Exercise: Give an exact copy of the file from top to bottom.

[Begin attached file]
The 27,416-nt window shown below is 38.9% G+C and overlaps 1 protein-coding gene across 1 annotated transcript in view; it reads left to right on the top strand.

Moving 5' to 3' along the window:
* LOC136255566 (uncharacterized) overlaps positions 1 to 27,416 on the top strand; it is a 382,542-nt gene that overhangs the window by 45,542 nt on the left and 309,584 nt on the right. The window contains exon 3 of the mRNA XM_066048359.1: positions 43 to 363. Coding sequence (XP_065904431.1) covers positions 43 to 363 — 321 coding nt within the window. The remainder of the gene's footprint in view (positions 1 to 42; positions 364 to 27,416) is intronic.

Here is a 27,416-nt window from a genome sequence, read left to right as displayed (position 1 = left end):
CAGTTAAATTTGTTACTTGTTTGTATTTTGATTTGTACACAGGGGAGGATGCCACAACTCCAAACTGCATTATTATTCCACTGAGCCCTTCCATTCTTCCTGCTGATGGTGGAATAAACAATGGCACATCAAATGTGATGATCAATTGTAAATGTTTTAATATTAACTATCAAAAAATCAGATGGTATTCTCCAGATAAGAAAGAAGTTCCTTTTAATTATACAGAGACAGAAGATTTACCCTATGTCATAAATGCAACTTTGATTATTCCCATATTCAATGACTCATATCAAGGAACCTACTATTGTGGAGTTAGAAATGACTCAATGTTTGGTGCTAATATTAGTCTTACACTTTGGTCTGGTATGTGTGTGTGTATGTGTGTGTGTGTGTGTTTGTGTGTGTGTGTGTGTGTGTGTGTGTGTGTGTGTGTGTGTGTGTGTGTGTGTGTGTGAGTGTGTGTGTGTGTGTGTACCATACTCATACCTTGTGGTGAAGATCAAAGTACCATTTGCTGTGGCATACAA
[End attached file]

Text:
The 27,416-nt window shown below is 38.9% G+C and overlaps 1 protein-coding gene across 1 annotated transcript in view; it reads left to right on the top strand.

Moving 5' to 3' along the window:
* LOC136255566 (uncharacterized) overlaps positions 1 to 27,416 on the top strand; it is a 382,542-nt gene that overhangs the window by 45,542 nt on the left and 309,584 nt on the right. The window contains exon 3 of the mRNA XM_066048359.1: positions 43 to 363. Coding sequence (XP_065904431.1) covers positions 43 to 363 — 321 coding nt within the window. The remainder of the gene's footprint in view (positions 1 to 42; positions 364 to 27,416) is intronic.

Here is a 27,416-nt window from a genome sequence, read left to right as displayed (position 1 = left end):
CAGTTAAATTTGTTACTTGTTTGTATTTTGATTTGTACACAGGGGAGGATGCCACAACTCCAAACTGCATTATTATTCCACTGAGCCCTTCCATTCTTCCTGCTGATGGTGGAATAAACAATGGCACATCAAATGTGATGATCAATTGTAAATGTTTTAATATTAACTATCAAAAAATCAGATGGTATTCTCCAGATAAGAAAGAAGTTCCTTTTAATTATACAGAGACAGAAGATTTACCCTATGTCATAAATGCAACTTTGATTATTCCCATATTCAATGACTCATATCAAGGAACCTACTATTGTGGAGTTAGAAATGACTCAATGTTTGGTGCTAATATTAGTCTTACACTTTGGTCTGGTATGTGTGTGTGTATGTGTGTGTGTGTGTGTTTGTGTGTGTGTGTGTGTGTGTGTGTGTGTGTGTGTGTGTGTGTGTGTGTGTGTGTGTGAGTGTGTGTGTGTGTGTGTACCATACTCATACCTTGTGGTGAAGATCAAAGTACCATTTGCTGTGGCATACAA